Sometimes the view is expressed that God is the greater, and Satan the lesser God, and that they are somehow trapped in eternal conflict. This idea is called dualism.
Such a view is unbiblical. There is no ongoing struggle for universal supremacy between the forces of darkness headed by Satan and the forces of good led by God. Satan is only a created being, subordinate to God, and God has supreme authority in all things. Jesus has triumphed over all the claims of Satan. By faith in Christ, we already have victory, and God has sovereignty over all things (Kol 1,13, 2,15, 1Joh 5,4, 93,1, 97,1, 1Tim 6,15, Offb 19,6).

Therefore, Christians need not be overly concerned about the effectiveness of Satan's attacks on them. Neither angels nor powers nor powers "can separate us from the love of God who is in Christ Jesus" (Rom 8,38-39).

From time to time, we read in the Gospels and in the book of Acts that Jesus and the disciples he specially authorized emanated demons from people who were physically and / or mentally afflicted. This illustrates Christ's victory over the forces of darkness. The motivation included both compassion for the sufferer and the attestation of the authority of Christ, the Son of God. The expulsion of the demons was associated with the alleviation of spiritual and / or physical suffering, not the spiritual issue of removing personal sin and its consequences (Mt 17,14-18; Mk 1,21-27; Mk 9,22; Lk 8,26-29; Lk 9,1; Apg 16,1-18).

Satan will no longer shake the earth, shatter kingdoms, turn the world into a desert, destroy cities and keep humanity imprisoned in a house of spiritual prisoners (Jes 14,16-17).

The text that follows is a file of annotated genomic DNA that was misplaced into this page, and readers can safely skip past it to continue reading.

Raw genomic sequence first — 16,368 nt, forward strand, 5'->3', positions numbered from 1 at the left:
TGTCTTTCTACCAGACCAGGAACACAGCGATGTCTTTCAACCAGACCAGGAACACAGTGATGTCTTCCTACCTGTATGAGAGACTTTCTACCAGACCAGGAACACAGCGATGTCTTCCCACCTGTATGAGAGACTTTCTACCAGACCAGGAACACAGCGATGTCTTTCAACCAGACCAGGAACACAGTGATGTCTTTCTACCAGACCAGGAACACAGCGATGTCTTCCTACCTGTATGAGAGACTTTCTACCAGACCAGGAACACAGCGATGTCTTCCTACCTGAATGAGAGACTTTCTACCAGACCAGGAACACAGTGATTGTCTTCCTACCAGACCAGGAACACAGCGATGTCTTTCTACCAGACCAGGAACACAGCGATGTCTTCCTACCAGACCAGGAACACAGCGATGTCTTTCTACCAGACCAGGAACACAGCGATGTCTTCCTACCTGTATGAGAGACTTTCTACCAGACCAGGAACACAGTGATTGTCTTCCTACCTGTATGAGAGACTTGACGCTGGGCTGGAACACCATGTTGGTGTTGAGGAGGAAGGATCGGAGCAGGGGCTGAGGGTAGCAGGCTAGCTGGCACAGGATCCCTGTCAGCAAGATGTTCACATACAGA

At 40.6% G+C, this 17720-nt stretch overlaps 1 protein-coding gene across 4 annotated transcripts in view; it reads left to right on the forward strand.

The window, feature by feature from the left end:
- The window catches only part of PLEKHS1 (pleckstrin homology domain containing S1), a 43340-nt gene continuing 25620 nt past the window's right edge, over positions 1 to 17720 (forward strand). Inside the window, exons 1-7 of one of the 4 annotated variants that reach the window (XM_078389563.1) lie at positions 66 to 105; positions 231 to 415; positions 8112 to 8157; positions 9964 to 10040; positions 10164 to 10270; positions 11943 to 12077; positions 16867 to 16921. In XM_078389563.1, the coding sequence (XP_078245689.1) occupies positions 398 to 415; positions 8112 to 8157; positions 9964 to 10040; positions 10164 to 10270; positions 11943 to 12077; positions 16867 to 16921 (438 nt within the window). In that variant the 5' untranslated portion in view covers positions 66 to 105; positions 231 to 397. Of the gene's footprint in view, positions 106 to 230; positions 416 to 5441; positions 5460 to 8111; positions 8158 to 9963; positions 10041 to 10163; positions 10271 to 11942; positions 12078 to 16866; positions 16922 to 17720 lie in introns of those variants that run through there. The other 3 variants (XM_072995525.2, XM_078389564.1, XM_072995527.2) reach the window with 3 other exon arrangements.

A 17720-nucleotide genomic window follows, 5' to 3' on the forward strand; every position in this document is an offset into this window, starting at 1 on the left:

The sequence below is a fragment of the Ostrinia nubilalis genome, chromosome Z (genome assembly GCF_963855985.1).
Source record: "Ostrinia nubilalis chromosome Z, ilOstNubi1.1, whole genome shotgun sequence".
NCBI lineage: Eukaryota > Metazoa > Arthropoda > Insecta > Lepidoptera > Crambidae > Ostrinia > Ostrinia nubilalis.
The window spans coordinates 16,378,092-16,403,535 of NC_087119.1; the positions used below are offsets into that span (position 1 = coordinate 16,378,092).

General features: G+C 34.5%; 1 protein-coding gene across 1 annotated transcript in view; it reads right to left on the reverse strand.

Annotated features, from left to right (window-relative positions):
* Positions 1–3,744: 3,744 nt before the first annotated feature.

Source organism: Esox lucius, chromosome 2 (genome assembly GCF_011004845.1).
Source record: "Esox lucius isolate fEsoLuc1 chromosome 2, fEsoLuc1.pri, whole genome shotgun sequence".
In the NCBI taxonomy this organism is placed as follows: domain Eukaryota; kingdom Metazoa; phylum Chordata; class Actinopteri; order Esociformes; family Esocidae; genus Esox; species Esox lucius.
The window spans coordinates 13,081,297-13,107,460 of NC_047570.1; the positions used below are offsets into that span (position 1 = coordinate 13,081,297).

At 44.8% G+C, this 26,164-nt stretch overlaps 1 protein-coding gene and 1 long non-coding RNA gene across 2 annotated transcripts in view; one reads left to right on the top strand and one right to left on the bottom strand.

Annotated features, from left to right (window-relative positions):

"He who does sin is of the devil; because the devil sins from the beginning. In addition, the Son of God appeared to destroy the works of the devil "(1Joh 3,8). By provoking sin to believers, Satan had the power to lead him or her to spiritual death, that is, alienation from God. But Jesus sacrificed himself "so that through his death he might take power over him who had power over death, the devil" (Hebr 2,14).

Upon the return of Christ, he will remove the influence of Satan and his demons, in addition to the people who hold back Satan's influence without remorse, throwing them into the Gehenna Lake of Fire once and for all (2Th 2,8, Offb 20).


Satan is a fallen angel who seeks to corrupt God's will and prevent the believer from achieving his or her spiritual potential. It is important for the believer to be aware of the tools of Satan without being too busy with Satan or demons, so that Satan will not overemphasize us (2Kor 2,11).

by James Henderson